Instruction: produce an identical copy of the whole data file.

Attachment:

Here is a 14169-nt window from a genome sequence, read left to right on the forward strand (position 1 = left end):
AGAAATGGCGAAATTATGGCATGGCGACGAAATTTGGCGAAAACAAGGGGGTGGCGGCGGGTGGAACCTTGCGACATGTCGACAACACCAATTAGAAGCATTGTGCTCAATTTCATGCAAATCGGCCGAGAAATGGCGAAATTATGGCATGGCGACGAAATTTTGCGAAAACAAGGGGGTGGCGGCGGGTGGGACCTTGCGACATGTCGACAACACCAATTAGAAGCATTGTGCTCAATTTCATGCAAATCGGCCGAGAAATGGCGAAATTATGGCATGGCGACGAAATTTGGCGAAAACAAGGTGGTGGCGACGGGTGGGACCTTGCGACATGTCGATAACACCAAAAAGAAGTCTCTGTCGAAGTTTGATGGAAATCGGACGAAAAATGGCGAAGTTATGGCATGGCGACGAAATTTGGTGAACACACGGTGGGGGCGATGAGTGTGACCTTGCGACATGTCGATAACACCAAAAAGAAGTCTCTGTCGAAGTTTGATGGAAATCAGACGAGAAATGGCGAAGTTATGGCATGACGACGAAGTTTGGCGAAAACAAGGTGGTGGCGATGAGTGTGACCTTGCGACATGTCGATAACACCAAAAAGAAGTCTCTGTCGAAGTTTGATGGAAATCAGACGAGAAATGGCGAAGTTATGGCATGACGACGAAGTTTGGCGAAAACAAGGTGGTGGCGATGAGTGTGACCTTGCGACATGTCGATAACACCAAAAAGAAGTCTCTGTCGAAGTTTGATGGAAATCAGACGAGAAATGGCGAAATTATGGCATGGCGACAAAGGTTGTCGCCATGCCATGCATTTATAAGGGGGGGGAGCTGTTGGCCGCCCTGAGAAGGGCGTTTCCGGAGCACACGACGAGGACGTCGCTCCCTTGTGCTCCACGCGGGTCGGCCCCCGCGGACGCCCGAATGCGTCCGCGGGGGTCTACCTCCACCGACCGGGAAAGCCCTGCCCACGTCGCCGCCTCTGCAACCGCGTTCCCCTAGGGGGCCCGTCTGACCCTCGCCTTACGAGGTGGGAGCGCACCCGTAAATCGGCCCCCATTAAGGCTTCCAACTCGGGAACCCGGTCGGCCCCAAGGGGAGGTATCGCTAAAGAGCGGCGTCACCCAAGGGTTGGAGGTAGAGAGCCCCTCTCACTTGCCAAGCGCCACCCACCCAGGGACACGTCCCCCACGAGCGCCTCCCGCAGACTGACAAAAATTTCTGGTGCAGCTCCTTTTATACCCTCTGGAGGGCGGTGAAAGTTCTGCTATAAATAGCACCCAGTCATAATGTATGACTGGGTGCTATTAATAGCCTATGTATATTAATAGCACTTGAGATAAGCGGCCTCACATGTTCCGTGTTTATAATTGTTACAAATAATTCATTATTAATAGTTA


Here is a 14169-nt window from a genome sequence, read left to right on the forward strand (position 1 = left end):
AGAAATGGCGAAATTATGGCATGGCGACGAAATTTGGCGAAAACAAGGGGGTGGCGGCGGGTGGAACCTTGCGACATGTCGACAACACCAATTAGAAGCATTGTGCTCAATTTCATGCAAATCGGCCGAGAAATGGCGAAATTATGGCATGGCGACGAAATTTTGCGAAAACAAGGGGGTGGCGGCGGGTGGGACCTTGCGACATGTCGACAACACCAATTAGAAGCATTGTGCTCAATTTCATGCAAATCGGCCGAGAAATGGCGAAATTATGGCATGGCGACGAAATTTGGCGAAAACAAGGTGGTGGCGACGGGTGGGACCTTGCGACATGTCGATAACACCAAAAAGAAGTCTCTGTCGAAGTTTGATGGAAATCGGACGAAAAATGGCGAAGTTATGGCATGGCGACGAAATTTGGTGAACACACGGTGGGGGCGATGAGTGTGACCTTGCGACATGTCGATAACACCAAAAAGAAGTCTCTGTCGAAGTTTGATGGAAATCAGACGAGAAATGGCGAAGTTATGGCATGACGACGAAGTTTGGCGAAAACAAGGTGGTGGCGATGAGTGTGACCTTGCGACATGTCGATAACACCAAAAAGAAGTCTCTGTCGAAGTTTGATGGAAATCAGACGAGAAATGGCGAAGTTATGGCATGACGACGAAGTTTGGCGAAAACAAGGTGGTGGCGATGAGTGTGACCTTGCGACATGTCGATAACACCAAAAAGAAGTCTCTGTCGAAGTTTGATGGAAATCAGACGAGAAATGGCGAAATTATGGCATGGCGACAAAGGTTGTCGCCATGCCATGCATTTATAAGGGGGGGGAGCTGTTGGCCGCCCTGAGAAGGGCGTTTCCGGAGCACACGACGAGGACGTCGCTCCCTTGTGCTCCACGCGGGTCGGCCCCCGCGGACGCCCGAATGCGTCCGCGGGGGTCTACCTCCACCGACCGGGAAAGCCCTGCCCACGTCGCCGCCTCTGCAACCGCGTTCCCCTAGGGGGCCCGTCTGACCCTCGCCTTACGAGGTGGGAGCGCACCCGTAAATCGGCCCCCATTAAGGCTTCCAACTCGGGAACCCGGTCGGCCCCAAGGGGAGGTATCGCTAAAGAGCGGCGTCACCCAAGGGTTGGAGGTAGAGAGCCCCTCTCACTTGCCAAGCGCCACCCACCCAGGGACACGTCCCCCACGAGCGCCTCCCGCAGACTGACAAAAATTTCTGGTGCAGCTCCTTTTATACCCTCTGGAGGGCGGTGAAAGTTCTGCTATAAATAGCACCCAGTCATAATGTATGACTGGGTGCTATTAATAGCCTATGTATATTAATAGCACTTGAGATAAGCGGCCTCACATGTTCCGTGTTTATAATTGTTACAAATAATTCATTATTAATAGTTA